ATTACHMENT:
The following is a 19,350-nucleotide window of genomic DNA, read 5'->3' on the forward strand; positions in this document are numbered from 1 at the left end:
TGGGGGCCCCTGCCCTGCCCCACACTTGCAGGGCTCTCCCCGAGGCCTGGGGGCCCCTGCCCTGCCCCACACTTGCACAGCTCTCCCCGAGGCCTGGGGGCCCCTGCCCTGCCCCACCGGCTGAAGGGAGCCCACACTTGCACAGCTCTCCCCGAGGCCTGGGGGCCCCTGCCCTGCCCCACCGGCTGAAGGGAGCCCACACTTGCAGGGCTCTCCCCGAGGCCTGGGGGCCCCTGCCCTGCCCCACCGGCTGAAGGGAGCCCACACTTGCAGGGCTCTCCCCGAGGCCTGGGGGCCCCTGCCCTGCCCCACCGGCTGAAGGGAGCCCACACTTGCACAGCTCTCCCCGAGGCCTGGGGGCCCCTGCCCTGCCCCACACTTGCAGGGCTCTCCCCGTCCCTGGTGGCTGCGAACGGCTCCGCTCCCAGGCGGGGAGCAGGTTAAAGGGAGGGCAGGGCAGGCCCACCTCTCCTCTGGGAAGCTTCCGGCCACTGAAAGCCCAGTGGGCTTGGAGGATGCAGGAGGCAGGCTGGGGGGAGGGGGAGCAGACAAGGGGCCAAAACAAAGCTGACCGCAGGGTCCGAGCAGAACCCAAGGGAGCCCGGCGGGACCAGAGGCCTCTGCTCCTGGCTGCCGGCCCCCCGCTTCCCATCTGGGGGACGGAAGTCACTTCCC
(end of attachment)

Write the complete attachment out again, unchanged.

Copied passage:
The following is a 19,350-nucleotide window of genomic DNA, read 5'->3' on the forward strand; positions in this document are numbered from 1 at the left end:
TGGGGGCCCCTGCCCTGCCCCACACTTGCAGGGCTCTCCCCGAGGCCTGGGGGCCCCTGCCCTGCCCCACACTTGCACAGCTCTCCCCGAGGCCTGGGGGCCCCTGCCCTGCCCCACCGGCTGAAGGGAGCCCACACTTGCACAGCTCTCCCCGAGGCCTGGGGGCCCCTGCCCTGCCCCACCGGCTGAAGGGAGCCCACACTTGCAGGGCTCTCCCCGAGGCCTGGGGGCCCCTGCCCTGCCCCACCGGCTGAAGGGAGCCCACACTTGCAGGGCTCTCCCCGAGGCCTGGGGGCCCCTGCCCTGCCCCACCGGCTGAAGGGAGCCCACACTTGCACAGCTCTCCCCGAGGCCTGGGGGCCCCTGCCCTGCCCCACACTTGCAGGGCTCTCCCCGTCCCTGGTGGCTGCGAACGGCTCCGCTCCCAGGCGGGGAGCAGGTTAAAGGGAGGGCAGGGCAGGCCCACCTCTCCTCTGGGAAGCTTCCGGCCACTGAAAGCCCAGTGGGCTTGGAGGATGCAGGAGGCAGGCTGGGGGGAGGGGGAGCAGACAAGGGGCCAAAACAAAGCTGACCGCAGGGTCCGAGCAGAACCCAAGGGAGCCCGGCGGGACCAGAGGCCTCTGCTCCTGGCTGCCGGCCCCCCGCTTCCCATCTGGGGGACGGAAGTCACTTCCC